Graphic by Aaron Newman ('24)

This week in school was Berachot Week. There was a renewed focus on making berachot before eating food. Classes took time to focus on the halachot of making various berachot, and the deeper meaning behind berachot as well- (please ask your children what they learned!) Extra foods were served during lunch for the students to make extra berachot on. Many people question the meaning behind the opening phrase of every beracha- Baruch Ata Hashem- Who are we to give a beracha to Hashem. As a result, many commentaries explain that we are saying that Hashem is the source of all blessings. 

But I once heard a different question to focus on. Why do we refer to Hashem in the second person- Ata- and not in the third person? We normally understand that we are so far removed from G-d’s perfection that we would not assume that we are in His presence, and should therefore refer to Him in the third person. 

But in truth while we do not have the ability to speak to Hashem face to face, we still are actually talking directly to Him with our own private audience. Even more so, this is exactly the relationship that He wants. To speak to G-d as someone who is real in our lives. In fact, making a beracha is a statement that we recognize that the food we have is from Hashem, not the grocer or farmer. That without His causing food to grow, we would not have anything to eat. The more we recognize Hashem’s presence in the world and in our own personal lives, the closer we get to Him.

Let us all be more aware of making berachot on the food we eat. And let us all be aware of all the things that Hashem does for us. The more berachot we make, the more we will be aware of what He does, and the more aware we are, the more berachot we will establish into our lives!


Shabbat Shalom,

Rabbi Horowitz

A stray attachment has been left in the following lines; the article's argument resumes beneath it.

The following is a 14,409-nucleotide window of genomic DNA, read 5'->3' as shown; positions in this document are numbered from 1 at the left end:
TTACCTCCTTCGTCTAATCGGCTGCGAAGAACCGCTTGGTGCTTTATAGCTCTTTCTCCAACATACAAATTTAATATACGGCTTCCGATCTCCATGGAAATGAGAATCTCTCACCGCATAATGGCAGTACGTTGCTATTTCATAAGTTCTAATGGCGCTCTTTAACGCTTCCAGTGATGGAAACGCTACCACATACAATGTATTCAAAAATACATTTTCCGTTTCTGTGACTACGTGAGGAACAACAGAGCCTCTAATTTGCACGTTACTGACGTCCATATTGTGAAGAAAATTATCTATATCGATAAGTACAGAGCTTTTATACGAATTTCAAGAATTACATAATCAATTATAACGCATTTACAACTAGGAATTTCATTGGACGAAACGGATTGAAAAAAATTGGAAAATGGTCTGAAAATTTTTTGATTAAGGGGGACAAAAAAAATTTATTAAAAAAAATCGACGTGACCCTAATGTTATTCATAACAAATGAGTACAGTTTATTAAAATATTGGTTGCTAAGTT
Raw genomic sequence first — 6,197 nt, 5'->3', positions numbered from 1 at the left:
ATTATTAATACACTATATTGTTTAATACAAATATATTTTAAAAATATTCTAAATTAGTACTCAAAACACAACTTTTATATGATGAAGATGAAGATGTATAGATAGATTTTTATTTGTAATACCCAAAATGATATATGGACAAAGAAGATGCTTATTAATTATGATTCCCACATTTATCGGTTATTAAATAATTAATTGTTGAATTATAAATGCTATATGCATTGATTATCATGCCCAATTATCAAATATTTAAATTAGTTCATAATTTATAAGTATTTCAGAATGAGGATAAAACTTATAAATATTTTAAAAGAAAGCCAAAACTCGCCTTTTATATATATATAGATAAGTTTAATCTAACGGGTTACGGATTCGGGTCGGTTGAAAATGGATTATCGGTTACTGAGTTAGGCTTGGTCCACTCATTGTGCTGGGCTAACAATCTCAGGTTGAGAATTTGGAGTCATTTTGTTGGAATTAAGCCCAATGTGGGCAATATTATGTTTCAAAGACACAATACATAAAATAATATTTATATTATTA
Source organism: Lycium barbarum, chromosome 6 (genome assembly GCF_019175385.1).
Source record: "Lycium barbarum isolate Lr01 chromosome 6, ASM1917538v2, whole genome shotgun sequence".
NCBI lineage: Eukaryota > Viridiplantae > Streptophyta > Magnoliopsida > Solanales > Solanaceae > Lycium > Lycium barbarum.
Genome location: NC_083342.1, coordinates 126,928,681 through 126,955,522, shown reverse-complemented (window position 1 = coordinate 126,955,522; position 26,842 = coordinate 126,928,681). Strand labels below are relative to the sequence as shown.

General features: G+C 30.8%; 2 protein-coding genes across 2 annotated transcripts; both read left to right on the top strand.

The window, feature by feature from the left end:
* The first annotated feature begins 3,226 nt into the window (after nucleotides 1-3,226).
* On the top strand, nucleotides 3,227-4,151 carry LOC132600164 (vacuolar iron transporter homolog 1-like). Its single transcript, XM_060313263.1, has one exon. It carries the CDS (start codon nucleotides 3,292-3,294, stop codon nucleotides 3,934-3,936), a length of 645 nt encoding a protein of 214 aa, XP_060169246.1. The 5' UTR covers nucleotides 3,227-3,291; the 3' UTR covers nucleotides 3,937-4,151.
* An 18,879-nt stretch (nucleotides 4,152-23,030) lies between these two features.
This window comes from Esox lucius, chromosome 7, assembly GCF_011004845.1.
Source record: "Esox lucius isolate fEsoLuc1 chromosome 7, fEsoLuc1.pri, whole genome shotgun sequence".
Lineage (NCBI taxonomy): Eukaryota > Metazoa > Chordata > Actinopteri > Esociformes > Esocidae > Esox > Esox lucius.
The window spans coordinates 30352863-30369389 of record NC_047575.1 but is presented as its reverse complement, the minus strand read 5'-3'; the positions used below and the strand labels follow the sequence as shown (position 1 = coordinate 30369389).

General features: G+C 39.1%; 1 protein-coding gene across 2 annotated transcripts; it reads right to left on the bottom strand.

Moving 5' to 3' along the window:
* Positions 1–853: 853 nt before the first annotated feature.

Say Shalom To Domestic Abuse

Shalom Task Force’s Annual Purple Day Takes KYHS by Storm

Graphic by Josh Haik ('24)

This Tuesday the 10th, 11th, and 12th grade girls had the privilege of listening to guest speaker Yael from the Shalom task force. The Shalom Task Force website states that, “The mission of Shalom Task Force, Inc (STF) is to combat and prevent domestic violence and to foster healthy and safe relationships and families. STF focuses its work in the Jewish community, to help those that may not have access to traditional services and need culturally sensitive programming.” Yael opened the eyes of our students by sharing her story and her own experiences of domestic violence. Through her story, Yael gave insight as to what patterns we should look for in people, for example: being aware of narcissistic tendencies and forcing self isolation on their partner. Verbal and emotional abuse are large aspects of what to look for in the early stage when it may be less obvious. At the end, students were allowed to ask questions, one question that stood out was, “What made you want to share your story and how did you find the strength?”. Yael shared how much of an impact her emotions truly had. She shared that she was constantly anxious and fearful. She put a lot of emphasis on just how scared she was and why. First, she stated that as a woman who had been in two abusive relationships, she felt embarrassed that she went back. It’s extremely important to recognize how difficult it is to leave when a partner uses manipulation to instill insecurities and self-loathing and that paired with the isolation is enough to make a person rely on them . While convincing you that you are not enough, in Jewish communities, oftentimes people don’t recognize just how prominent domestic abuse can be and therefore people don’t speak about it. She explained to us how important it is that it can happen in Jewish communities as well and that we need to be the voices so that people can receive the help and care needed. The students gained many valuable lessons from this brave individual and were extremely inspired by her story.

Article by Abby Tache ('25)

Is this Law School or KYHS?

Students Participate in Mock Trial at the Court House

Graphic by Ezra Dimont ('25)